No sooner do I want to see David Cameron’s tax return than I’d wish to examine the laundry basket where he puts his used underpants.
But from now on, apparently, we’re going to get no choice. By allowing himself to be bullied into revealing every last detail of his income, our current Prime Minister has now set a precedent which future prime ministers – and Chancellors and Leaders of the Opposition – will be obliged to follow.
How is democracy going to be served by this new licensed prurience?
Well, you can tell already by observing the kind of people making the most mileage out of this affair.
They are: the far-left Labour leader Jeremy Corbyn; the even-further-left Labour Shadow Chancellor John McDonnell; the tax-avoiding Guardian newspaper; the tax-exploiting, left-wing propaganda organisation the BBC; the masked, black-clad Class War anarchists who protested outside 10 Downing Street with the banner showing lots of graves, with the message “We have found new homes for the rich”; the Labour party; people who’ve never earned enough – or even worked at all – to pay tax themselves but feel comfortable dictating how much others should pay; chippy, envious busybodies.
Of course you expect the left to stoke up envy, class hatred, rich-bashing and demands for greater bureaucratic scrutiny: it’s what they do.
What you don’t expect, though, is that a Conservative prime minister should be endorsing it.
Some people are feeling sorry that Cameron is having his financial affairs exposed in this way. I’m not because he totally asked for it.
David Cameron’s weakness is not that he comes from a wealthy, privileged background, is married to an even richer woman, and had the best education money can buy. David Cameron’s weakness is – and always has been – that through cowardice and lack of ideological backbone he has persistently squandered advantages that should have been strengths.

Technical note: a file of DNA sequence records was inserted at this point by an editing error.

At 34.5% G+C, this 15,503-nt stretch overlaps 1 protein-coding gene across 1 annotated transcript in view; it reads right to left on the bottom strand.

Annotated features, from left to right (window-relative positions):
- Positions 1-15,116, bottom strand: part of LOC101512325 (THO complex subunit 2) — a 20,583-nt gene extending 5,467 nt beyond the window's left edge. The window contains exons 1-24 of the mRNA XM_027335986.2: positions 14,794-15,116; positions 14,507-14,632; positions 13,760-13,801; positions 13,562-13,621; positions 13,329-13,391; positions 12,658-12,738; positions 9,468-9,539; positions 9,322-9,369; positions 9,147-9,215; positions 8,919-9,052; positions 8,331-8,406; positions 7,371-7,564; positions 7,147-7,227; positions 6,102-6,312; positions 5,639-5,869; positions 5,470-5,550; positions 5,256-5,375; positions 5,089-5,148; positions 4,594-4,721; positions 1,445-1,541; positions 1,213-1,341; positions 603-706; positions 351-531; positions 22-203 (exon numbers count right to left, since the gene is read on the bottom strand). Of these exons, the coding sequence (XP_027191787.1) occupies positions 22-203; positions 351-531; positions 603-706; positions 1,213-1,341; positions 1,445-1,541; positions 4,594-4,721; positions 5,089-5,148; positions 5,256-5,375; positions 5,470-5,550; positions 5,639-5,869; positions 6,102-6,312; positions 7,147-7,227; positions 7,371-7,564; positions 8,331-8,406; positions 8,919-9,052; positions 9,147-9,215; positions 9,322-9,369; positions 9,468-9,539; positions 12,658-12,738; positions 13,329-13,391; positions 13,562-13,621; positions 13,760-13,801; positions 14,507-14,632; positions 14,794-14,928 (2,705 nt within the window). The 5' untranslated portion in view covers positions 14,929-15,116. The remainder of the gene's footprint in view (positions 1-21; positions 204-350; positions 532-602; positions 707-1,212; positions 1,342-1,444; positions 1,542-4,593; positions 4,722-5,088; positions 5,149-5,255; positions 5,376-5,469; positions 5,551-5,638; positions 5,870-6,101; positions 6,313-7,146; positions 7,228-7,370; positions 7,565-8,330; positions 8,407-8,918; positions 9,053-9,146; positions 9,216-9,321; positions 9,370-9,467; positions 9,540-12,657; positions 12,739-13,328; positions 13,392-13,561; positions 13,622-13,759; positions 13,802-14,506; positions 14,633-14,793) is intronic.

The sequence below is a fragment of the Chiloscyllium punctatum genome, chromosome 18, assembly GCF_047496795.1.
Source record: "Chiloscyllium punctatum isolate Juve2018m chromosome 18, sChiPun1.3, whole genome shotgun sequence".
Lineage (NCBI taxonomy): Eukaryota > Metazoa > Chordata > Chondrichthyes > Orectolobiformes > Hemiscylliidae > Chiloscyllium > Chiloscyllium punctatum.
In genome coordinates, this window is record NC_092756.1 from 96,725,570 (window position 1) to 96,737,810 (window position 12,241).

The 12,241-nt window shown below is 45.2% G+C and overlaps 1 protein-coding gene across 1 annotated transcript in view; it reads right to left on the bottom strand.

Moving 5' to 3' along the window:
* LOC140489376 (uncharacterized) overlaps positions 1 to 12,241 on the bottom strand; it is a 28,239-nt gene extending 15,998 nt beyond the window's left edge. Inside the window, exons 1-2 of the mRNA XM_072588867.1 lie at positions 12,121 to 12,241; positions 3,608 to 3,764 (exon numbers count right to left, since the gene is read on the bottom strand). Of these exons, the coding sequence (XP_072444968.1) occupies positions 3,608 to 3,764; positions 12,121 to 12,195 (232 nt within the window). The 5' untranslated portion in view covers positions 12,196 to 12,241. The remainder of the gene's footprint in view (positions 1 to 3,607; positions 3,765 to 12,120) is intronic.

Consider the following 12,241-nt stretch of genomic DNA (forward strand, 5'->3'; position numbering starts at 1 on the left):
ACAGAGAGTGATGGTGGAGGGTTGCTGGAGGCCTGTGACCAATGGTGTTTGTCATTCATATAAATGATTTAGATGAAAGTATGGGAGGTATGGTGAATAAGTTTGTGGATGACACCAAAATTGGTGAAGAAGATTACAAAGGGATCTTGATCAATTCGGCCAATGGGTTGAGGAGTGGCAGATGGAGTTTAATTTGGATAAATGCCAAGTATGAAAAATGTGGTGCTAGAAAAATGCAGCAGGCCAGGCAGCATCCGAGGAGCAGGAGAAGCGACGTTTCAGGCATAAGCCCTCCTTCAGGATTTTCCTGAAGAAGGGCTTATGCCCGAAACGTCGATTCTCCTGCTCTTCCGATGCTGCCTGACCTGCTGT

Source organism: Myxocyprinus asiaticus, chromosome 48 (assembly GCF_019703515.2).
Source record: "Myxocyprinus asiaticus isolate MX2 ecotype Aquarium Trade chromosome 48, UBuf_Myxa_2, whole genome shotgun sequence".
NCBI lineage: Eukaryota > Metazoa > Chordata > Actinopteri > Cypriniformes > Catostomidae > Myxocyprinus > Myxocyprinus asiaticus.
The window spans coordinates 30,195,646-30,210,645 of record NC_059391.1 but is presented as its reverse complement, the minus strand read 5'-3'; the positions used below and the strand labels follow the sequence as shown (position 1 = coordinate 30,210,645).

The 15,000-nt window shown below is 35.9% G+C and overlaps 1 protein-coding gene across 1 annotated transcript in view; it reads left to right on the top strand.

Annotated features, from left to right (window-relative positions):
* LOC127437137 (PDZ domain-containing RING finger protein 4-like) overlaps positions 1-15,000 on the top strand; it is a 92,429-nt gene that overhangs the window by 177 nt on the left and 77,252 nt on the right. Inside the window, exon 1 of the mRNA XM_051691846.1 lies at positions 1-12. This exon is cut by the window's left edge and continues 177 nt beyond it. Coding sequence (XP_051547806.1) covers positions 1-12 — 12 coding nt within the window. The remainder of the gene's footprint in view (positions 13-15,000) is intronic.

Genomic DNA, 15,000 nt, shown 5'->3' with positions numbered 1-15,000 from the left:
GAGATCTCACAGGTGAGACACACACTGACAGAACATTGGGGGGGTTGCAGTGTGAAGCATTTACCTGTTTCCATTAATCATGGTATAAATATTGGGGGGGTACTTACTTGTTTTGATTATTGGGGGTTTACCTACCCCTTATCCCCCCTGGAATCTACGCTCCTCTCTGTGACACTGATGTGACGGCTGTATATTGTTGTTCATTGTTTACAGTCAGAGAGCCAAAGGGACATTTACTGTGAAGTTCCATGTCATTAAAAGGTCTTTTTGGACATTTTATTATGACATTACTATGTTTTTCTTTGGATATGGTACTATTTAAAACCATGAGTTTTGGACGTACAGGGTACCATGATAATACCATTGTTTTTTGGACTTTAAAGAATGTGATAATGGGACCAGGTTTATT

On Eton he could have said: “Yup, I was lucky enough to have won the education lottery. That’s why I’m so determined to bring into our state system in line with the rigour and quality of Eton.”
On his stockbroking Dad, he could have said: “Yep, my family made our money in finance. So there’s no one better placed to understand the importance of the City to our economy and the need to protect it from EU legislation written by envious Frenchmen and Germans….”
On money he could have said: Of course, a privileged ponce like me is never going to understand what it’s like to be poor. But what I can promise you is this: if you’re prepared to work for it, I will do more than any Prime Minister there has ever been, to make it as easy as I can for you to become as rich as me.”
On inherited privilege he could have said: “I can’t help my background, any more than anyone else can help theirs. But that’s what’s great about Conservatism. We don’t judge anyone on where they came from; we just want to give everyone every opportunity to improve their lot.”
Instead, Cameron has always played the disgraceful game played also by his even more Machiavellian and less principled Chancellor George Mandelborne in tweets like this one: